Obama’s many missed opportunities

Tue, 02/16/2010 - 4:14pm
By: Letters to the ...

Instead of listening to the American people whose focus in 2009 was the economy and jobs, this president decided to spend his first year on healthcare. Because as he said, seven presidents have tried and failed in getting healthcare legislation passed and he was bound to make history and be the last.

Forget about the millions who lost jobs in 2009, he focused on what he wanted, and in return —

Missed an opportunity.

The elections of Republican governors to New Jersey and Virginia aren’t anything new. Virginia has for the most part been a red state and every once in awhile New Jersey elects a Republican to lead them. But again, this president didn’t listen to the voters.

Instead, the White House reported that he didn’t even watch the returns and brushed the results off, stating that they had nothing to do with him.

President Clinton brushed off the New Jersey and Virginia Republican gubernatorial wins in 1993, and he lost his majority in November 1994. It appears President Obama —

Missed an opportunity.

The election of Senator-elect Scott Brown in Massachusetts should have been a wake-up call to President Obama. The state was electing someone to fill a seat held by a Democrat for more than 50 years. In the Bay State, Democrats outnumber Republicans 3 to 1 and Independents outnumber Democrats 2 to 1, so the White House should listen to the voters.

Like in 1994, Independents tried to tell the Democratic Party that they weren’t happy with their tax and spend policy and their desire to take over the healthcare system. This special election was an opportunity Bill Clinton didn’t have in 1994. It appears President Obama —

Missed an opportunity.

Many pundits thought that with his party losing in Massachusetts the president would have no choice but to move to the center. But his State of the Union speech showed us that he won’t give up trying to change the tone of Washington and continue to use liberalism as a way to separate America.

During his address, he scolded Democrats, Republicans, Washington, the Supreme Court and the American people. Since his election, he has talked to the American people as if they were school children.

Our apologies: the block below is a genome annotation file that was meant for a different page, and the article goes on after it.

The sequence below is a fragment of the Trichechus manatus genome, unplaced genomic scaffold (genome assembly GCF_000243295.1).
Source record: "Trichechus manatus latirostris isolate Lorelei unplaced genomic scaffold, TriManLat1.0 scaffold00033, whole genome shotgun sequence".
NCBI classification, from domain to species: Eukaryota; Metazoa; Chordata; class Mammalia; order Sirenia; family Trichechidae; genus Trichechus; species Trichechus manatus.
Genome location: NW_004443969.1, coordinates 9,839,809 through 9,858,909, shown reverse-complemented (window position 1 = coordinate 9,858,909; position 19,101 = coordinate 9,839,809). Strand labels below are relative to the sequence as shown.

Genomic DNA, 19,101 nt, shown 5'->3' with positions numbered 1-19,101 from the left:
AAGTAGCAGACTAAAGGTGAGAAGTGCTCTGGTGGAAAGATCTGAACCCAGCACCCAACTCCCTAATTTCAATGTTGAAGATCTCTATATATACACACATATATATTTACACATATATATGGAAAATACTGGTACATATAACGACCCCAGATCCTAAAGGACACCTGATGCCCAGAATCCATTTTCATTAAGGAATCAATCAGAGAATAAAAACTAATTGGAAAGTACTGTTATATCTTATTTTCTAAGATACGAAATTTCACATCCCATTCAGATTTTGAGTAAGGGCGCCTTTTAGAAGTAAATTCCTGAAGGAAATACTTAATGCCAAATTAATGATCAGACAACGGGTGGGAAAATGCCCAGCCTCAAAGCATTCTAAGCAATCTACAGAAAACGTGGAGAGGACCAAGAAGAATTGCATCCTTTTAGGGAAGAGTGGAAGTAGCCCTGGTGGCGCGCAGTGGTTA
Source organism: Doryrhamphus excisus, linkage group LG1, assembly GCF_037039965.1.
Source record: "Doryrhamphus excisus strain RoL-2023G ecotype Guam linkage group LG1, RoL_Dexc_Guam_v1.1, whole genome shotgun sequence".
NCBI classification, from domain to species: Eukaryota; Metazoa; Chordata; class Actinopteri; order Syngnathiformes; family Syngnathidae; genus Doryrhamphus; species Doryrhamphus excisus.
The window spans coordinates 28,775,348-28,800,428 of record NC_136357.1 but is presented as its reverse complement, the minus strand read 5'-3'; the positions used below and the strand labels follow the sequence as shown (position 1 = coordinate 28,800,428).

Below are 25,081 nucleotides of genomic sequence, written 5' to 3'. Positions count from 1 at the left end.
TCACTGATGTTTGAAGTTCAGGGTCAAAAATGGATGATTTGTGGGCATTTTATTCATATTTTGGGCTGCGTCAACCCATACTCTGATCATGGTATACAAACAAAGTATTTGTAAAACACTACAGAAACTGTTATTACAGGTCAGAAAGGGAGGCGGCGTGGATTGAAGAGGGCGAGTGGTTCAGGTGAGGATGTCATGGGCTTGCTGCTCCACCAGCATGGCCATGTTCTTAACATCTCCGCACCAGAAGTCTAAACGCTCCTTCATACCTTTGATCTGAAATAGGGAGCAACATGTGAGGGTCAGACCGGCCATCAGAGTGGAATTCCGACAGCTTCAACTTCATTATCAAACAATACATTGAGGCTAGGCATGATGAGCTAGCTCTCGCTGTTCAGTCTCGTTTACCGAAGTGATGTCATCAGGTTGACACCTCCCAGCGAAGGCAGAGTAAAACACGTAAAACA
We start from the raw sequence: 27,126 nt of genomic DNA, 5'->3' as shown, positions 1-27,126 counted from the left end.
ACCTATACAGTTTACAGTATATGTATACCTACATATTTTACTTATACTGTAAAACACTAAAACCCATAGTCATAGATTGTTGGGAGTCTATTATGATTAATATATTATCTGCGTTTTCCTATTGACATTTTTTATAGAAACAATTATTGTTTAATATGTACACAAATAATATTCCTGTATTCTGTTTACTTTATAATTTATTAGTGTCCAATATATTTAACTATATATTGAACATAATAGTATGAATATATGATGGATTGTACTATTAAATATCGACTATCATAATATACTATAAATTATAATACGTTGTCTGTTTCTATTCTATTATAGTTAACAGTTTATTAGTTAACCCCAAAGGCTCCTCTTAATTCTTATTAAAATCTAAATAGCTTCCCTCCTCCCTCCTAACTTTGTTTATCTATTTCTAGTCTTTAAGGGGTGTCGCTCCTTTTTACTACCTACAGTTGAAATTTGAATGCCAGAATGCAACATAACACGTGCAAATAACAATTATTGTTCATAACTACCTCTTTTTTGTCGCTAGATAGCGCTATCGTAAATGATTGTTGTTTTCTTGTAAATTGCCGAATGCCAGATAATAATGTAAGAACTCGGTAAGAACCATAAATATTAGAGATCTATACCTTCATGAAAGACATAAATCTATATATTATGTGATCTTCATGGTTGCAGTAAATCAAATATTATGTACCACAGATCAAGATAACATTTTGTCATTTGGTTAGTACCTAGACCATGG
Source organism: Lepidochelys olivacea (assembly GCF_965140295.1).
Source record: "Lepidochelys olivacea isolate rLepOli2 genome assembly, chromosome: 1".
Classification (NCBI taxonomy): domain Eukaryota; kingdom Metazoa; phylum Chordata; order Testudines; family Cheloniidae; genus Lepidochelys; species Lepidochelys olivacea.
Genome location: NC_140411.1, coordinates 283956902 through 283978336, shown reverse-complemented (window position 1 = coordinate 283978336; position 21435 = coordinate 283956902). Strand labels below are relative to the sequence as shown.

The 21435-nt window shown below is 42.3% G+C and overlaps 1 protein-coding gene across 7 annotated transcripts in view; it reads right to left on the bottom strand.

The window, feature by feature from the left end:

This “we know what is best for you” attitude isn’t cutting it with voters. We might as well have all been sent to after-school detention. It appears President Obama —

Missed an opportunity.

When Obama campaigned for president, he promised hope and change. After one year, the “change-agent-in-chief” is showing us he has nothing to offer but more of the same: Back-door deals with Democratic senators in order to get their vote and deals with union leaders in order to get their support, just to get his agenda passed.

With a super majority, he could have taken the high road and worked with the opposition party. Instead he decided to tell them to get out of the way. He told them during the summer that he didn’t want the people who created this mess to do a lot of talking, just get out of the way. It appears President Obama —

Missed an opportunity.

A year ago the nation handed him a super majority and skyrocketing approval ratings. After one year, his approval ratings have plummeted and his super majority decided to not become “yes men” to his agenda. On top of that, he let far left groups such as Apollo Alliance write major legislation like the stimulus bill.

When Bill Clinton lost his majority in 1994, he rolled toward the center. He knew there would be “painful compromises” with Speaker Gingrich and his party. But some of Bill Clinton’s most successful legislation (welfare reform in 1996 and balanced budget legislation in 1997) came about when he worked with the Republican Party.

According to Rep. Marion Berry, Democrat from Arkansas, the president told him that the Democrats in Congress have one advantage they didn’t have in 1994, the president himself. When the Democrats lose control of the House and the Senate is split 50/50, will the president miss another opportunity?

Laura Lunsford

Fayetteville, Ga.

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